A growing number of global pharmaceutical and medical device companies are facing bribery and corruption accusations in emerging markets such as China and India, where bribes and kickbacks are increasingly common. This issue most recently came to light in early July, when Chinese officials allegedly detained several employees of a large global pharmaceutical company, including at least one foreign executive, in the Chinese cities of Changsha, Shanghai, and Beijing.

Although the company has not yet responded to the detainment as of this article’s publication, it had allegedly earlier terminated its head of research and development in China, upon discovering that he co-authored a scientific paper containing false data. According to sources, the company also announced it was conducting an internal investigation of company sales tactics in China, after an anonymous whistleblower had claimed that salespeople had been offering physicians speaking fees and expensive meals and trips to increase prescriptions of the company’s products.

The Foreign Corrupt Practices Act

Due to these and similar corruption allegations, many companies remain in the crosshairs of the Foreign Corrupt Practices Act (FCPA) enforcement, which prohibits companies from bribing foreign government officials, including physicians employed by foreign governments and government hospitals.

The following examples illustrate key stages in the pharmaceutical and medical device development process that require particular awareness of FCPA enforcement issues, as they often require interaction with foreign government officials:

  • Pre-Clinical and Clinical Trials
    • Submitting testing to authorities and to Institutional Review Boards (IRBs) for review;
    • Registering trials on government websites;
    • Recruiting and compensating subjects or investigators who may be employed by a government; and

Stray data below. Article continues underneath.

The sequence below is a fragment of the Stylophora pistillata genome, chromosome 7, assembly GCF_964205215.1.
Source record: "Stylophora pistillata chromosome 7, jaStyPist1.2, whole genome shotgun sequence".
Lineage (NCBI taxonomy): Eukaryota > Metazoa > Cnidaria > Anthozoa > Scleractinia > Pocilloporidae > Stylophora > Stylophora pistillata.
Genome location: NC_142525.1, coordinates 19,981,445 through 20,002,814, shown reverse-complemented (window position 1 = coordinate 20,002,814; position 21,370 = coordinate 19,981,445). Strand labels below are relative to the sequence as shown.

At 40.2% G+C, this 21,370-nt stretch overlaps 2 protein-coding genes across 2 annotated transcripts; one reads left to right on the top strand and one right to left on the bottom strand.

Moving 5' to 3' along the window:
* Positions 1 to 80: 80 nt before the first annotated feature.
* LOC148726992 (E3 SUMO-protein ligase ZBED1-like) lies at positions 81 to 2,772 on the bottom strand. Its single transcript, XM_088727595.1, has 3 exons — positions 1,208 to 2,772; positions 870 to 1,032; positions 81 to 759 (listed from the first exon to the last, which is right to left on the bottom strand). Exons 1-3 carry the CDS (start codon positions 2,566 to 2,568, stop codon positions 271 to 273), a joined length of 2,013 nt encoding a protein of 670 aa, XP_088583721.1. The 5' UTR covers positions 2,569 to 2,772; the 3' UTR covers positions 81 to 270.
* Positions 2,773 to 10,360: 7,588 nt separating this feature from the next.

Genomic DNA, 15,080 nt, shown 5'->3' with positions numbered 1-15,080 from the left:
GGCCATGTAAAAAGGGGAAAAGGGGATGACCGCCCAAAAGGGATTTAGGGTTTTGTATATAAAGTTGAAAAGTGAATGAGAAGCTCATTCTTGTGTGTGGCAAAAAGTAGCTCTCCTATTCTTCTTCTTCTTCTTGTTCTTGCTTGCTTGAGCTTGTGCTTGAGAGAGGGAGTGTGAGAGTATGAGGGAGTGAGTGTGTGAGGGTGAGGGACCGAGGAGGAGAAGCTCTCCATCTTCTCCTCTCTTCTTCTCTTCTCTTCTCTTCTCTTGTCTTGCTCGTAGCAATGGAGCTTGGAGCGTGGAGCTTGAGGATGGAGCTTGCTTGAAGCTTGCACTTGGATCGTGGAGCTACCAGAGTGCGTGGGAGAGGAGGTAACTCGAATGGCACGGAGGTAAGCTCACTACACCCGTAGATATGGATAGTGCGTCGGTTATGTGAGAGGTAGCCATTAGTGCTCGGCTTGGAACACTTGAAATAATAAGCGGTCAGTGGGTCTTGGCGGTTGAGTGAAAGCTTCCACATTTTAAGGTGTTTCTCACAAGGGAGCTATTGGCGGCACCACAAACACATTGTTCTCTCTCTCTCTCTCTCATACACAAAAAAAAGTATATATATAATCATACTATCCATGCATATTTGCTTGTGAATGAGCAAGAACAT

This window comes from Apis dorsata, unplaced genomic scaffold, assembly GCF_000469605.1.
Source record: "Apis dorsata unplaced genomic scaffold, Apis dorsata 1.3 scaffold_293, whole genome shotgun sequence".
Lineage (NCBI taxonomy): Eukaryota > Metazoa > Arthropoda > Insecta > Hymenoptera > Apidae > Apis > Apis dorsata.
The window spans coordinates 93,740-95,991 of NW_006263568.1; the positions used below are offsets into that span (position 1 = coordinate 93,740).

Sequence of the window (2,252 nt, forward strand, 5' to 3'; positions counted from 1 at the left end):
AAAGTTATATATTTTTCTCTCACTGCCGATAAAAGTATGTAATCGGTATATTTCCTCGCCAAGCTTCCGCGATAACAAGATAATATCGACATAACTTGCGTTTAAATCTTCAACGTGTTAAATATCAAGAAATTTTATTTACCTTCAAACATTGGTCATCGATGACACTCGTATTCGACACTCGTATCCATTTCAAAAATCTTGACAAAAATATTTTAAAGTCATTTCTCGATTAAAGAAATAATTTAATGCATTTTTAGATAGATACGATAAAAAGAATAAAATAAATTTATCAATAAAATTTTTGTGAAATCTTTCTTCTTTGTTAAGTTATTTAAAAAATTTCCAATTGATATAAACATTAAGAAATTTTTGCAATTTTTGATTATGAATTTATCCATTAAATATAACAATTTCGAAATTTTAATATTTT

• Reporting Adverse Events (AEs) and safety issues to foreign authorities.
  • Product Reviews by Foreign Governments
    • Any formal or informal meetings with foreign officials, including those involving meals; and
    • Dispute resolutions with foreign authorities.
  • • Manufacturing
    • Registering establishments;
    • Government inspections of establishments;
    • Listing or registering drugs and devices; and
    • Notifying authorities of any product-related dangers or safety issues.
  • Promoting
    • Paying or reimbursing physicians employed by a government who have the ability to prescribe a drug or medical device or to otherwise influence patients;
    • Compensating government officials who have authority to determine whether a product is covered by government insurance; and
    • Responding to enforcement issues.
  • Importing and Shipping Products to Foreign Entities
    • A foreign government may sample, test, or detain products to verify compliance when the product is imported; and
    • Foreign governments may need to be notified when the product is exported.

Companies that sell their products to third parties who conduct the above acts may still be liable for third party actions

Local Law

Companies must also be cautious not to violate local criminal law prohibiting bribery. In China, for instance, “[w]hoever offers or introduces a bribe to a state functionary shall be sentenced to fixed-term imprisonment of not more than three years or criminal detention.”

Enforcement of the FCPA continues to be a high priority area for the U.S. government. Pharmaceutical and medical device companies should remain vigilant during any interaction with foreign government officials, even if the company’s intent is not to bribe.